Make a macrame lawn chair for your yard! This upcycling project is easy, and you can customize it too.
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DIY Upcycle: How to Make a Macrame Lawn Chair
Macrame Chair DIY Project
I’ve been noticing a lot more macrame furniture out there lately. I love macrame and a macrame lawn chair is one of those DIY crafts that I have always wanted to try!
In the spirit of getting my place cleaned up for spring, I decided to upcycle some of my lawn chairs that have seen one too many summers. The chairs have perfectly good metal frames and just need new webbing, making it them perfect macrame project candidates!
As I searched for macrame pattern inspiration, I noticed there’s a major lack of detailed instructions. So I decided to experiment and create my own pattern.
I went ahead and mocked it up so you won’t have to go through the same exhaustive search I did. You can download it HERE (for free).
- 200 yards of 6mm macrame craft cord (I did 100 yds of each color)
- 2 19.00mm crochet hooks
- Metal lawn chair frame
- pattern (download mine here)
Let’s Get Started!
Step 1: Remove Fabric from Chair
Using scissors, remove the webbing or fabric from your chair. Clean the frame.
Step 2: Start Weaving on Straight Parts of the Chair
To start your chair, you’ll want to place your roll of macrame cord on the ground inside the macrame chair frame. This is the easiest placement of the cord for the entire weaving process.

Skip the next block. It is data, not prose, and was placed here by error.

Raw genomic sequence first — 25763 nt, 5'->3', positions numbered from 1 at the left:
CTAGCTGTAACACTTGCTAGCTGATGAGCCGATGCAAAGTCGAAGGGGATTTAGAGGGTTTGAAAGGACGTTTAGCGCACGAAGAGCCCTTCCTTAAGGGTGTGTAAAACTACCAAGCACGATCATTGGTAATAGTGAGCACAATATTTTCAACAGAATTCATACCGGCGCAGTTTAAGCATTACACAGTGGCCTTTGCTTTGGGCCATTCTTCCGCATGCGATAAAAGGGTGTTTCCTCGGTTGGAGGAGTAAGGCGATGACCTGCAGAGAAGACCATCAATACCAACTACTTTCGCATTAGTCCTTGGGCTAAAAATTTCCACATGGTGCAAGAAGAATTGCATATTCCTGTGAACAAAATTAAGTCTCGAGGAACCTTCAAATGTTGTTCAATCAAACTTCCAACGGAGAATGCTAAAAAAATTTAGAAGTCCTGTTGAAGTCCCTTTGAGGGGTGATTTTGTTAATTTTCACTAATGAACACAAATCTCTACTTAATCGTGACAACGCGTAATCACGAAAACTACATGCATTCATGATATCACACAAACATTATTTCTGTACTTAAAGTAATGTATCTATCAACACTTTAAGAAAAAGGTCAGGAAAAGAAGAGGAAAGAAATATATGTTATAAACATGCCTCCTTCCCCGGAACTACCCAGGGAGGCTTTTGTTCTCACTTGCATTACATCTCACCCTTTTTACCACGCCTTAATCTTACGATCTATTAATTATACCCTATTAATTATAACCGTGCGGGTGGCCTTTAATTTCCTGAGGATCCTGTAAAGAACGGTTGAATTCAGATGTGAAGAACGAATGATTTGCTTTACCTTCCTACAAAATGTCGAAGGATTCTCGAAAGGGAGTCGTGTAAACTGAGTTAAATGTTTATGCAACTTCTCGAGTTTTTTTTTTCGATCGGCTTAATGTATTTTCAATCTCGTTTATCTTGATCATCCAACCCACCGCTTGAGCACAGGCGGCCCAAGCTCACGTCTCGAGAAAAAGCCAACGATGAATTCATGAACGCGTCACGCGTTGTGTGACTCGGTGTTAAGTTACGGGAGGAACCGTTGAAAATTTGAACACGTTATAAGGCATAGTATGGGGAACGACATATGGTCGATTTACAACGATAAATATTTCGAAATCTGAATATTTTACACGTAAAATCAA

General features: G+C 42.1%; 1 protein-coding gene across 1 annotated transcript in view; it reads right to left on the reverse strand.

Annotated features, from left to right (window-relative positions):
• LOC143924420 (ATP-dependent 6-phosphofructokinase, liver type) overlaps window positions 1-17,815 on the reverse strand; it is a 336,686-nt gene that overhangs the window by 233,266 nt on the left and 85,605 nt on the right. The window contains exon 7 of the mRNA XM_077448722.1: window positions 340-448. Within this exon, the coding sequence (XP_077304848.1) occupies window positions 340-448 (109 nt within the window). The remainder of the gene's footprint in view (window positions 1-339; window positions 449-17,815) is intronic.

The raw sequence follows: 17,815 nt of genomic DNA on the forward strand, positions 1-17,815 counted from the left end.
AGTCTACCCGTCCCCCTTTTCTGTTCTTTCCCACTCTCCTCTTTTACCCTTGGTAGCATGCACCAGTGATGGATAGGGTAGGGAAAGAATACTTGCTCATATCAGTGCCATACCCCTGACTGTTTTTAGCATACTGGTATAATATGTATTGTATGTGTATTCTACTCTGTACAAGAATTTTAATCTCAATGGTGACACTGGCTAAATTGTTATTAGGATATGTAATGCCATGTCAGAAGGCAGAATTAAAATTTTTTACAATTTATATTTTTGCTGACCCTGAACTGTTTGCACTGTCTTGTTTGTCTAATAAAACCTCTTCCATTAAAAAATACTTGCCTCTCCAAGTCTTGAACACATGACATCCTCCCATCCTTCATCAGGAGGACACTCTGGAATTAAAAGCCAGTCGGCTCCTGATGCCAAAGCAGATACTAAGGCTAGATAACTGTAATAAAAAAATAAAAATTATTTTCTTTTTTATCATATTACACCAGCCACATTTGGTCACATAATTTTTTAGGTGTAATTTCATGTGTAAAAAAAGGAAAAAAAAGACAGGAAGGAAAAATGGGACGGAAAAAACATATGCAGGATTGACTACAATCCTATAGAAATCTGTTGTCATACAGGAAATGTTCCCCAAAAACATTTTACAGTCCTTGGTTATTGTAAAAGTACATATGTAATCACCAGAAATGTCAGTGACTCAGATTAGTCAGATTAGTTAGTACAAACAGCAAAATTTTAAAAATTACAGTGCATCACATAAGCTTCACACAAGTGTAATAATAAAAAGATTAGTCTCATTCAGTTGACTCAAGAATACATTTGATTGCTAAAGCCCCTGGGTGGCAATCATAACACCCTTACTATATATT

Starting on the seat bottom frame, make a double square knot, leaving about 6″ of slack at the end. Keep in mind that you are only going to weave on the straight parts of the chair frame, leaving the rounded edges bare.
Step 3: Continue Weaving Top of Frame
Now take your cord up, below the center bar and up over the top of the frame. (See pictures below)
Then, loop the cord over the top of the chair frame and pull it around to the outside. Push your crochet hook through the loop you just made.
Be sure to pull the cord tight so the hook doesn’t fall out. Also, in order to make sure you will be able to get your hook through the next time around, make sure the loop is resting on the fattest part of the hook.
Trust me, this will make your life much easier as you continue!
Bring the cord back down, underneath the center bar, and over the front of the seat frame. Wrap the loop over the frame and pull it under to the outside of the first couple of cords.
Just as you did before, push the crochet hook through the loop, having it rest on the fat part of the hook. Pull the loose cord tight and continue.
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Step 5: Work on the Chain Stitches
Now, bring the cord back up the chair just as you did before — underneath the center bar and up over the top of the frame. This time, pull the loop around the frame and back in between the cords.
Grab the new loop with the crochet hook and pull it through the first loop making your first chain stitch.
Same as before, make sure this new loop rests on the fattest part of the hook. Pull the free cord tight and continue back down the chair frame.
You will repeat this same procedure across the frame until you’ve created enough cords for your pattern. (For our pattern we needed 26 pairs)
Your first couple of chain stitches may have three cords, the rest will only have two. This is fine, just be sure to count the number of cords you need for your pattern correctly.
Step 6: Secure the Vertical Weave
Once you’ve made it close to the end of the chair frame, it’s time to finish off and secure the vertical weave.
When it looks like you need to do one more pass, take your cord and measure out how much cord it will take to complete the last pass. Then add about 6″-8″ to that length and cut the cord.